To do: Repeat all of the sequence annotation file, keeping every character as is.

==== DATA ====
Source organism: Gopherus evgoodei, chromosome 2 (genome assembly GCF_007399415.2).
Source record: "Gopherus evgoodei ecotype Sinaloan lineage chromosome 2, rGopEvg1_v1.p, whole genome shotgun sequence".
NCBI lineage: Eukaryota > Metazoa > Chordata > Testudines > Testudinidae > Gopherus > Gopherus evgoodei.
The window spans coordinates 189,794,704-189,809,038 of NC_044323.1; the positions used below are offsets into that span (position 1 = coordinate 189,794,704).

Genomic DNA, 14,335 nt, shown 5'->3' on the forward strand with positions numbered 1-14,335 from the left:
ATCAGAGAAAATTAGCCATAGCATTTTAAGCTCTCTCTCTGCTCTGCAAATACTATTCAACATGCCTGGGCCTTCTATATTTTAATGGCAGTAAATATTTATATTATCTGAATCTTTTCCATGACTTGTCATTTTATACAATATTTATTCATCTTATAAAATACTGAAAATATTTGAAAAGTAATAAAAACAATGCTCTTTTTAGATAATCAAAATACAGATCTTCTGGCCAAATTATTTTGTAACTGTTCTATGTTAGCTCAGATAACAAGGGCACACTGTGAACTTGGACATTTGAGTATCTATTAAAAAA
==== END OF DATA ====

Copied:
Source organism: Gopherus evgoodei, chromosome 2 (genome assembly GCF_007399415.2).
Source record: "Gopherus evgoodei ecotype Sinaloan lineage chromosome 2, rGopEvg1_v1.p, whole genome shotgun sequence".
NCBI lineage: Eukaryota > Metazoa > Chordata > Testudines > Testudinidae > Gopherus > Gopherus evgoodei.
The window spans coordinates 189,794,704-189,809,038 of NC_044323.1; the positions used below are offsets into that span (position 1 = coordinate 189,794,704).

Genomic DNA, 14,335 nt, shown 5'->3' on the forward strand with positions numbered 1-14,335 from the left:
ATCAGAGAAAATTAGCCATAGCATTTTAAGCTCTCTCTCTGCTCTGCAAATACTATTCAACATGCCTGGGCCTTCTATATTTTAATGGCAGTAAATATTTATATTATCTGAATCTTTTCCATGACTTGTCATTTTATACAATATTTATTCATCTTATAAAATACTGAAAATATTTGAAAAGTAATAAAAACAATGCTCTTTTTAGATAATCAAAATACAGATCTTCTGGCCAAATTATTTTGTAACTGTTCTATGTTAGCTCAGATAACAAGGGCACACTGTGAACTTGGACATTTGAGTATCTATTAAAAAA